"National Lampoon's Van Wilder 2: The Rise of Taj" isn't exactly terrible, it's just sort of, well, a waste of time. Okay, wait, never mind; it is terrible. It's one of those films that really didn't need to happen; the time would have been better spent dreaming up a better vehicle for the film's star, Kal Penn, who, as contrasted in Mira Nair's wonderful adaptation of "The Namesake," is an extremely talented performer. Heck, he was leaps and bounds better in "Harold and Kumar" a few years ago. It's a shame to see his talents go to waste here.
Since the early 90's almost every film bearing the National Lampoon's name has been a less than desirable viewing experience. Admittedly, I enjoyed the first "Van Wilder" mostly for the charms and comedic prowess of its star, Ryan Reynolds and his sidekick, Taj (Penn). There were more laughs in the trailer for "Borat" than there was in the entirety of "The Rise of Taj," which is very unfortunate considering how funny Kal Penn can be at times.
"The Rise of Taj" follows Van Wilder's protégé, Taj, as he endeavors to earn his PhD from England's Camford University. What his degree was in eluded me for the entire film's running time. He has also, incidentally, been made the R.A. at a resident hosue known as the Barn. The Barn, coincidentally, houses the four dorkiest students on all of campus. These students are better known as Seamus (Glen Barry), an angry Irish fellow who hates everything British, Gethin (Anthony Cozens) the nerd who has deduced through his mathematical genius that Camford holds his best chances at getting laid, Simon (Steven Rathman) a seemingly mute vide-game junkie, and lastly there is Sadie (Holly Davidson), a low class, cockney nymph. Thus, it's up to Taj to rescue these folks from there dead end lives, helping them become more assertive and "cool" in the process.
I'd go into further plot details, but there's no real reason to, seeing as the plot is fairly derivative of the first film. I'm also certain by the brief plot intro I've given you can discern and define the subsequent details of the plot rather easily. The problem isn't so much the plotting is that the film is just flat all through out. The jokes, some actually funny, for the most part fall flat, the acting flat, even the cinematography is flat. Nothing about the movie really stands out and grabs your attention.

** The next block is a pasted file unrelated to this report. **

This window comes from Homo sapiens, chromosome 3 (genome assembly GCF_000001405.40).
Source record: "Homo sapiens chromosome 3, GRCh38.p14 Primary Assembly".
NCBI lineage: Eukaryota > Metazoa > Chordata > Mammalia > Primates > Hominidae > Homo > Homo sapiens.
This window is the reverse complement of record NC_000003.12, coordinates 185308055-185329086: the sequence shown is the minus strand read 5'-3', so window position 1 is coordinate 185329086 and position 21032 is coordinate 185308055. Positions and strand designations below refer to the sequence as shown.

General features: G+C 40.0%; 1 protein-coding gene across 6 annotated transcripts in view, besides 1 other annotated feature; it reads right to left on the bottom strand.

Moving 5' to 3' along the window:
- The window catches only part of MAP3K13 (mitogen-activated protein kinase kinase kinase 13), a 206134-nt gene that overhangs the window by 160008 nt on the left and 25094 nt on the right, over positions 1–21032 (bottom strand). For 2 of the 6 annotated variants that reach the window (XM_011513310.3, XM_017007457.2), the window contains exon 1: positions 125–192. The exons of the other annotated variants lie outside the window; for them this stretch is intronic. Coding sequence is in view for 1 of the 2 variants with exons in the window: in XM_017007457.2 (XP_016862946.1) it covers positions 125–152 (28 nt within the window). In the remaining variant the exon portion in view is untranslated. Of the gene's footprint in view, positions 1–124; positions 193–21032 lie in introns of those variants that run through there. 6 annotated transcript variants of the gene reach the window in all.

Most films of this type tend to try for the over the top or gross out humor and while that does exist here in varying degrees, none of it actually works. Scratch that there are some moments when Kal Penn does shine and a few other moments of genuine laughs but you have to dig through the muck that is the rest of the film to actually find any of those moments.
Directed by Mort Nathan and written by Drew David Gallagher, the best credits between them amount to choice episodes of "Golden Girls" and Cuba Gooding's "Boat Trip," shudder. I digress; Gallagher's only writing credit is "Rise of Taj," so at least we're safe from any other immediate bad comedies from either.
The film is presented in an anamorphic widescreen 1.85:1 transfer. Despite the film's actual flat look, the image is decent. Colors come through nicely, and the image is readily sharp, with no grain present.
The film is presented in an English Dolby 5.1 Surround and a Spanish Dolby Surround mix. The 5.1 is sold, dialogue comes through cleanlym and the surrounds are put to fair use during moments where music is more apparent. The film also comes with English and Spanish subtitles. I'm tempted to watch the film with the Spanish dialogue just to see if I might actually laugh more.
There' a fair amount of extras on the disc, the first being "Union Jack-Offs: The Making of 'The Rise of Taj'" a brief behind-the-scenes featurette that includes chats with the director, writer, and various cast members. "On Set in Romania: Kal Penn Tours 'The Barn'" features Penn around the film's set and on location. Seven deleted scenes, which total about 7 minutes in running time, offer nothing new or funny for that matter. The gag reel probably features more laughs than the entire film. Rounding out the extras are two music videos: "Get Steady" by Jonny Lives! and "Heads Will Roll" by Marion Raven.
Sigh, the things we go through for DVDTOWN can sometimes be a bit grating. It's films like these that really make me appreciate the in-between films and the great films even more. I rarely seek out films this disappointing; not that I really had high expectations going in, but one can hope. To say the least, I guess equal opportunity extends into bad filmmaking as well.